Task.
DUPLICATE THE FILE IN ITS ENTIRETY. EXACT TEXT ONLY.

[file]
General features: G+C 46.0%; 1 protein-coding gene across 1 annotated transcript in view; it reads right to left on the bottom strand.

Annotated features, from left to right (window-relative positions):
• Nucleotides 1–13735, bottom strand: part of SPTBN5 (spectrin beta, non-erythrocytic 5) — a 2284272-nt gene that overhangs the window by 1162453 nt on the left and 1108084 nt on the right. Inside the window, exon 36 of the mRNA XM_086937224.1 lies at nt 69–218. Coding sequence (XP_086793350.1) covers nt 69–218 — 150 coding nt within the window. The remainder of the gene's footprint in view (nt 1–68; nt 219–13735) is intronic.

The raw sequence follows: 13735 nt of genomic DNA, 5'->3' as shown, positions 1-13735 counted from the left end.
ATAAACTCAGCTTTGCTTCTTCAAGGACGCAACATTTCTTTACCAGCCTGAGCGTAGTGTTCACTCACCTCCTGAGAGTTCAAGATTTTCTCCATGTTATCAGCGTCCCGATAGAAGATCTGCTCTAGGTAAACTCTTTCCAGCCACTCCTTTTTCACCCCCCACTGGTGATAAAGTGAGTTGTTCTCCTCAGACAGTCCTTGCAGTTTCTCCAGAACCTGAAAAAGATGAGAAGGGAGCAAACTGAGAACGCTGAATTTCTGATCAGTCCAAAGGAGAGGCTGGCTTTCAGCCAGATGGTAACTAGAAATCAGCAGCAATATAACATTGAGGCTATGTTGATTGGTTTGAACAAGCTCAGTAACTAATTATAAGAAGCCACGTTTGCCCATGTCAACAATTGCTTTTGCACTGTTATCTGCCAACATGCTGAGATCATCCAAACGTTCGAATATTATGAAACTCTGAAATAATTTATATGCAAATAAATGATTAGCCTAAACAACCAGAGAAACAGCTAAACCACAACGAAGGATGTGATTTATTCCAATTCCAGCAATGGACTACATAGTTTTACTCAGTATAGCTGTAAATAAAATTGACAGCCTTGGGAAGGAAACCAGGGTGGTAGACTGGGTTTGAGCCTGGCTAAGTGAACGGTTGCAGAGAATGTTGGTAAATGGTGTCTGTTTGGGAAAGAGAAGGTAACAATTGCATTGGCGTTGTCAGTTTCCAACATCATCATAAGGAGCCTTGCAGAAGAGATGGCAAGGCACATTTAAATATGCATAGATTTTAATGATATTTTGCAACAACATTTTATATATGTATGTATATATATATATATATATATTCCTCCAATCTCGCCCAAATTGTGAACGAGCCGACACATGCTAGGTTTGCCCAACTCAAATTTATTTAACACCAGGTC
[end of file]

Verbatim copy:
General features: G+C 46.0%; 1 protein-coding gene across 1 annotated transcript in view; it reads right to left on the bottom strand.

Annotated features, from left to right (window-relative positions):
• Nucleotides 1–13735, bottom strand: part of SPTBN5 (spectrin beta, non-erythrocytic 5) — a 2284272-nt gene that overhangs the window by 1162453 nt on the left and 1108084 nt on the right. Inside the window, exon 36 of the mRNA XM_086937224.1 lies at nt 69–218. Coding sequence (XP_086793350.1) covers nt 69–218 — 150 coding nt within the window. The remainder of the gene's footprint in view (nt 1–68; nt 219–13735) is intronic.

The raw sequence follows: 13735 nt of genomic DNA, 5'->3' as shown, positions 1-13735 counted from the left end.
ATAAACTCAGCTTTGCTTCTTCAAGGACGCAACATTTCTTTACCAGCCTGAGCGTAGTGTTCACTCACCTCCTGAGAGTTCAAGATTTTCTCCATGTTATCAGCGTCCCGATAGAAGATCTGCTCTAGGTAAACTCTTTCCAGCCACTCCTTTTTCACCCCCCACTGGTGATAAAGTGAGTTGTTCTCCTCAGACAGTCCTTGCAGTTTCTCCAGAACCTGAAAAAGATGAGAAGGGAGCAAACTGAGAACGCTGAATTTCTGATCAGTCCAAAGGAGAGGCTGGCTTTCAGCCAGATGGTAACTAGAAATCAGCAGCAATATAACATTGAGGCTATGTTGATTGGTTTGAACAAGCTCAGTAACTAATTATAAGAAGCCACGTTTGCCCATGTCAACAATTGCTTTTGCACTGTTATCTGCCAACATGCTGAGATCATCCAAACGTTCGAATATTATGAAACTCTGAAATAATTTATATGCAAATAAATGATTAGCCTAAACAACCAGAGAAACAGCTAAACCACAACGAAGGATGTGATTTATTCCAATTCCAGCAATGGACTACATAGTTTTACTCAGTATAGCTGTAAATAAAATTGACAGCCTTGGGAAGGAAACCAGGGTGGTAGACTGGGTTTGAGCCTGGCTAAGTGAACGGTTGCAGAGAATGTTGGTAAATGGTGTCTGTTTGGGAAAGAGAAGGTAACAATTGCATTGGCGTTGTCAGTTTCCAACATCATCATAAGGAGCCTTGCAGAAGAGATGGCAAGGCACATTTAAATATGCATAGATTTTAATGATATTTTGCAACAACATTTTATATATGTATGTATATATATATATATATATATTCCTCCAATCTCGCCCAAATTGTGAACGAGCCGACACATGCTAGGTTTGCCCAACTCAAATTTATTTAACACCAGGTC